This multidisciplinary conference critically examines the purported drawbacks and potential benefits to remoteness, isolation, and peripherality.
Remoteness, isolation, and peripherality have become lenses through which certain territories and communities are valued and assessed. These concepts have come to be regarded as markers of vulnerability, marginality, and lack of modernity.
Yet all three concepts are fundamentally relational, presume centre-periphery relationships that may not be relevant to all parties involved. Territories such as Greenland and New Caledonia may seem remote and isolated from the perspective of their distant metropolitan powers, Denmark and France, but for those living in these territories, the periphery is itself the centre. The city of Manchester in Northern England is often regarded as remote from and peripheral to the economic powerhouse of Southeast England, yet the population of Manchester’s urban area exceeds that of many European countries. Places that were once deemed remote, such as Australia, can come to be taken on their own terms, while important power centres, such as Ancient Carthage, can dwindle and ultimately be buried beneath the earth. Longyearbyen, Svalbard (site of the first REMOTE conference in 2017) appears on the map to epitomise remoteness, yet this tiny arctic town is a hub of international activity.
What do remoteness, isolation, and peripherality mean in practice? Who decides whether a place or a people in remote, isolated, or peripheral, and how do these determinations affect life in places that have acquired the label? Being labelled in this manner can sometimes give a community access to aid and support, but it can also pigeonhole a community into acting out its remoteness, can hinder efforts at embracing one’s own centrality. For Indigenous communities and minority nationalities located on or beyond the edge of a majority culture, an uncomfortable tension can develop between preserving local cultures and lifestyles on the one hand and performing in accordance with metropolitan and neocolonial expectations on the other. From China’s Great Western Development Strategy to Australian development efforts in Melanesia to attempts within Western liberal democracies to decentralise public administration by relocating government bodies out to ‘the provinces’, initiatives to address the disadvantages and inequalities resulting from peripherality and remoteness often mean increased political and economic dependence on a distant centre of power.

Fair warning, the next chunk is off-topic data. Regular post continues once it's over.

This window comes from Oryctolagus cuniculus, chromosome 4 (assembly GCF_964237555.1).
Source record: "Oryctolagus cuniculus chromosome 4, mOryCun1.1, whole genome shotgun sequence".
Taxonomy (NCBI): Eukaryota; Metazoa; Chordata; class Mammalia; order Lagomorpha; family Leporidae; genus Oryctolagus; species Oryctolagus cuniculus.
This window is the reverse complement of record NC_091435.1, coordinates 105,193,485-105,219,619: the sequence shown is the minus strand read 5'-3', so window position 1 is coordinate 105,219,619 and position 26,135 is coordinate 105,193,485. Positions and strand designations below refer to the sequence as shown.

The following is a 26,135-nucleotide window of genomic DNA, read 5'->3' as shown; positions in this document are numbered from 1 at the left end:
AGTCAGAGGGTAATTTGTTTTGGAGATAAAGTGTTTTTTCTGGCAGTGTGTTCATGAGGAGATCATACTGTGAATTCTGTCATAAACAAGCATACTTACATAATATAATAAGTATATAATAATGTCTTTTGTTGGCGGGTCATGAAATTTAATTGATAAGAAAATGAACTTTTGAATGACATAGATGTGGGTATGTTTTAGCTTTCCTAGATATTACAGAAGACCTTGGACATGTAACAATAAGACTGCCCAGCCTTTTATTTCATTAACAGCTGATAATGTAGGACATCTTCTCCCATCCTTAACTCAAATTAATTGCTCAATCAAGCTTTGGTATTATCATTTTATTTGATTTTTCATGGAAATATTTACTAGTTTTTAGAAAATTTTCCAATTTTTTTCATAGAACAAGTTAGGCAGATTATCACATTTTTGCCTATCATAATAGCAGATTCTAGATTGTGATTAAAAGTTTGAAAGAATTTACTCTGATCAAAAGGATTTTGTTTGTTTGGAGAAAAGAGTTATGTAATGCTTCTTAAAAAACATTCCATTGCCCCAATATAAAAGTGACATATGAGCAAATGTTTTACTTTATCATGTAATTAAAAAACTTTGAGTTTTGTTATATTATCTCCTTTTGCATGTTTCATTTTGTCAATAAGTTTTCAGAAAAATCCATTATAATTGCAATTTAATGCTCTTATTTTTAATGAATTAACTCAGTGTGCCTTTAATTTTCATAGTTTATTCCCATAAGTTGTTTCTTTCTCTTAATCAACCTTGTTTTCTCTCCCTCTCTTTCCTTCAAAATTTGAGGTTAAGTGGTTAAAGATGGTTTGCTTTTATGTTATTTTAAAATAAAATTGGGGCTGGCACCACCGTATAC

photo:Shutterstock / eFesenko